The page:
The League Divisional Series became a playoff round in 1995. (It would have been 1994, but, well, you know what happened there.) That means this is the 25th year of said series and the Cardinals have made a home there. Out of those 25 years, St. Louis has played in the LDS 14 years, counting their current struggle against the Braves.
And yet, for all their times in the round, they’ve rarely gone to a Game 5.
In 1996, 2000, 2002, and 2005, they swept their opponent (Padres, Braves, Diamondbacks, and Padres again). In 2004, 2006, and 2014, they won in four games over the Dodgers, Padres, and Dodgers. In 2009, the Dodgers swept them, their worst showing ever in the round, and in 2015, as we try to block out, the Cubs beat them in four games.
That means that, before this year, the Cards had been involved in a total of four Game 5s, three in consecutive years. They’ve been successful in them as well, with a 3-1 record, with the loss coming in 2001. Some of you, being that that game was now 18 years ago (wow, I’m getting old) may not remember the battle with the Diamondbacks, who were on their way to winning a World Series in the shadow of 9/11. The teams traded victories in the first four games, with the deciding game pitting Matt Morris against Curt Schilling. Morris did his part, allowing only a home run to future Cardinal Reggie Sanders in the fourth, but the offense was quiet against Schilling until J.D. Drew reached him for a homer in the eighth. The teams remained tied until the bottom of the ninth, when Dave Veres gave up a double with one out. Arizona bunted the runner over and Tony LaRussa went to Steve Kline, who intentionally passed Greg Colbrunn.
Now, I remember the end of the Tony Womack at bat, but I didn’t remember the Cardinals getting that runner from third. The Baseball-Reference play by play says he was caught stealing home, so my guess is that Kline threw a pitch in the dirt that Colbrunn tried to advance on, but was nabbed. Whatever the case, there’s a runner now on second and two outs. It looked like they were going to get out of it, but Womack–another future Cardinal–hit a flare that just dropped, scoring the runner and sending the Cardinals home for the winter.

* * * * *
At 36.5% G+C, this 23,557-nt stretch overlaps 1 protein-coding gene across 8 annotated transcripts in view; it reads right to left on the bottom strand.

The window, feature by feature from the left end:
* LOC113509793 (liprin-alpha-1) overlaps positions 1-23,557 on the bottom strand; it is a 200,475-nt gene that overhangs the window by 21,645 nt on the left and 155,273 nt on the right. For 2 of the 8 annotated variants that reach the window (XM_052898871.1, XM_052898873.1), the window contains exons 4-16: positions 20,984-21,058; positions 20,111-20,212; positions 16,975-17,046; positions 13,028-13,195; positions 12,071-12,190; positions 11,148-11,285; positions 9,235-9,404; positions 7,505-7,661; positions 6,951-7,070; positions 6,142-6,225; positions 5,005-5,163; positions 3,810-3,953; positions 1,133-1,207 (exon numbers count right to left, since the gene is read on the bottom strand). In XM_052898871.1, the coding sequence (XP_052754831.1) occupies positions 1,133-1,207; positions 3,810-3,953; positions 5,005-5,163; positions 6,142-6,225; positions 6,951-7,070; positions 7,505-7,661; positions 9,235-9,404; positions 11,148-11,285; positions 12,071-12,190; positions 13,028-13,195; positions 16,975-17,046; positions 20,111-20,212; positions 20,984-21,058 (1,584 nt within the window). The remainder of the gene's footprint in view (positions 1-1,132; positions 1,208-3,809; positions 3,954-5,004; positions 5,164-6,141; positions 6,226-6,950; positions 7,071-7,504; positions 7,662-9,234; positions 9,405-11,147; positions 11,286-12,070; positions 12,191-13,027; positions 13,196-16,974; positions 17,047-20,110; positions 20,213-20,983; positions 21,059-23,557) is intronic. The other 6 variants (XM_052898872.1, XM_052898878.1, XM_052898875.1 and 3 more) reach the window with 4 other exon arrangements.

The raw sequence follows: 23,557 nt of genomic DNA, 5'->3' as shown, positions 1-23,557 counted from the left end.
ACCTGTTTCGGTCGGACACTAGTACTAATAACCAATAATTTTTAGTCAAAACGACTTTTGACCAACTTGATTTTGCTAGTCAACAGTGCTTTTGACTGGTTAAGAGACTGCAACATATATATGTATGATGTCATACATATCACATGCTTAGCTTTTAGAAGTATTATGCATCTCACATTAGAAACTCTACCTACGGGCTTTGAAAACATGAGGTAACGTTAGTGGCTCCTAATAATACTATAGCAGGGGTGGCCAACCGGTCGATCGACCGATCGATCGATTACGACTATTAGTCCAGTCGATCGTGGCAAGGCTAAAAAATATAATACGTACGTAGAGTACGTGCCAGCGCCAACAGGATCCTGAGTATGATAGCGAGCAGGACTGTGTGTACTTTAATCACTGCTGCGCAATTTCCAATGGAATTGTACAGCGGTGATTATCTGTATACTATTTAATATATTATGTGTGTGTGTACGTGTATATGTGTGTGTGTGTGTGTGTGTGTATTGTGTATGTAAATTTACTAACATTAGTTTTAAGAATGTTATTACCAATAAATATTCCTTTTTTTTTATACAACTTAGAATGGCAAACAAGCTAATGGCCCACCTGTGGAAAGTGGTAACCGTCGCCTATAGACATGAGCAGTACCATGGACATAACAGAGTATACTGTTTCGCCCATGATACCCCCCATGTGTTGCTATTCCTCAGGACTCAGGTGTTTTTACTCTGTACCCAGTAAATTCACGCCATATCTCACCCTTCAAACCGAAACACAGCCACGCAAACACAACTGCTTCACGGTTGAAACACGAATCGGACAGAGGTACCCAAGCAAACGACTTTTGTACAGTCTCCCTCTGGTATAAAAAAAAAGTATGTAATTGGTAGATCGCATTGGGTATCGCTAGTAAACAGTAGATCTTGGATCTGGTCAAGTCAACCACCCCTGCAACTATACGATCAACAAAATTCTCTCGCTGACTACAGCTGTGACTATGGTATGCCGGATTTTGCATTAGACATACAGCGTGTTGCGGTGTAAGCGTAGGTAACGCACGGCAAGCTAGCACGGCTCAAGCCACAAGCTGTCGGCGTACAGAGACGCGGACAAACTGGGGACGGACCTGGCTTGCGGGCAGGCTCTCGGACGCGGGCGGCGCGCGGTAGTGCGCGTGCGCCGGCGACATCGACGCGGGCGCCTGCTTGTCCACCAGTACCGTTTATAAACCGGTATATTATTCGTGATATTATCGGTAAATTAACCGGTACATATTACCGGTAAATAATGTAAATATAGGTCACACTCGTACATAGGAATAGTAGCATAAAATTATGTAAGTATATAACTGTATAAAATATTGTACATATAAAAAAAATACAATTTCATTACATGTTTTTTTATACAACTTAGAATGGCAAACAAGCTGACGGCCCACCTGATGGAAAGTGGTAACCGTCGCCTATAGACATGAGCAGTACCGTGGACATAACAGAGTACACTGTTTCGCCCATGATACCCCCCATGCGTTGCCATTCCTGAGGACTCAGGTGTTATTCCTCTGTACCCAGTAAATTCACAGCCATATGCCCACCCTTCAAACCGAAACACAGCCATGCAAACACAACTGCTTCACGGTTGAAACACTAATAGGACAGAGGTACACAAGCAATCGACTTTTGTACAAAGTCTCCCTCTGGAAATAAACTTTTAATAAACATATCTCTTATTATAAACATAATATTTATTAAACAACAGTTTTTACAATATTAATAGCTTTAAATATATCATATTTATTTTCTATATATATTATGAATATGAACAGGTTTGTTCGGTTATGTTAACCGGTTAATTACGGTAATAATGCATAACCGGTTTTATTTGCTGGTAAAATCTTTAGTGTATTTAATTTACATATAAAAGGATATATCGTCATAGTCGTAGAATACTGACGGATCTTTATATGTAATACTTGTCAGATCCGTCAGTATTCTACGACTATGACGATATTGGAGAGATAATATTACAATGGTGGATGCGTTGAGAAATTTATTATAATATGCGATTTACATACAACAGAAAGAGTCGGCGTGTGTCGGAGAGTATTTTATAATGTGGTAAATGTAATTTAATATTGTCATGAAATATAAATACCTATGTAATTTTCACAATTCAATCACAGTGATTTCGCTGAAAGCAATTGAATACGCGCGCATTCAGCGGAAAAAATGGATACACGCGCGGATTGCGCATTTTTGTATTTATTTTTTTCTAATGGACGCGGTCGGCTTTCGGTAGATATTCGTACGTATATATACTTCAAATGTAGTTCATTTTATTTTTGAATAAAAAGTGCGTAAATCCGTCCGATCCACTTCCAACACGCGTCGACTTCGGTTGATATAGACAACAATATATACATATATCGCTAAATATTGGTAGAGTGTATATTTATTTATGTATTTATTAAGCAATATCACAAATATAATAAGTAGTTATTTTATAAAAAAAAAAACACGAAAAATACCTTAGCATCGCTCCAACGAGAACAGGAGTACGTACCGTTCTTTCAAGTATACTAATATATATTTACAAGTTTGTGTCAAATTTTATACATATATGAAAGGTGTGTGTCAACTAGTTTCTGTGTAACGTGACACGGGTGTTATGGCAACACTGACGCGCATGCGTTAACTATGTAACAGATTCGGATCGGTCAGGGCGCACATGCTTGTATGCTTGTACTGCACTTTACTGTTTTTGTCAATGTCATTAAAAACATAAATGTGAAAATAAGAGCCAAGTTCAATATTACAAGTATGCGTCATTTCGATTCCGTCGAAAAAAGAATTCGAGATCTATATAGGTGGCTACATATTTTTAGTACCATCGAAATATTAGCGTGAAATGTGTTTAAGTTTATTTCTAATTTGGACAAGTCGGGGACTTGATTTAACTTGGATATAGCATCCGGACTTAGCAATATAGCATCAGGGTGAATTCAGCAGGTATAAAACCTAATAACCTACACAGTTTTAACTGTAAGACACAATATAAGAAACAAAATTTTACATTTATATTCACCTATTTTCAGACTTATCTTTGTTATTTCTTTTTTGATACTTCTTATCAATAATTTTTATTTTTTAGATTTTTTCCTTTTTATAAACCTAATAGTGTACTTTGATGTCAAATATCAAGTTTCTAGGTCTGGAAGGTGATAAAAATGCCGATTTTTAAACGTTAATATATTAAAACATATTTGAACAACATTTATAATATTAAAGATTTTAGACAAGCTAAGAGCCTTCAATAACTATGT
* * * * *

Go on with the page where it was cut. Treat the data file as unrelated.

The other Game 5s were just as dramatic. We all remember 2011 and the game between Chris Carpenter and Roy Halladay very well may be the best overall game I’ve ever seen. 2012 saw Adam Wainwright blow up early, then Pete Kozma become legendarily hated in D.C. as the Cards scored four in the ninth to stun the Nationals fan base. 2013 might be the least dramatic–after Michael Wacha‘s gem in Game 4, Wainwright threw a complete game as the club won 6-1. It was closer than the score indicated, given the Cardinals scored three in the bottom of the eighth to give Waino that extra padding he needed to go the distance.
All of that leads up to this afternoon’s game. The fact that it is in Atlanta doesn’t matter historically, as three of those four games were on the road. The idea that you are going to be able to rest easy at any point this afternoon doesn’t seem to hold up, though. Look at those games. A game lost on the last batter of the game. A game that saw only run score before any were out, leading to a tightrope walk of epic proportions. A ninth-inning rally that hearkened back to the World Series the year before. A game that stayed tight until the last Cardinal at bat.
History points to a tight game. So do current events.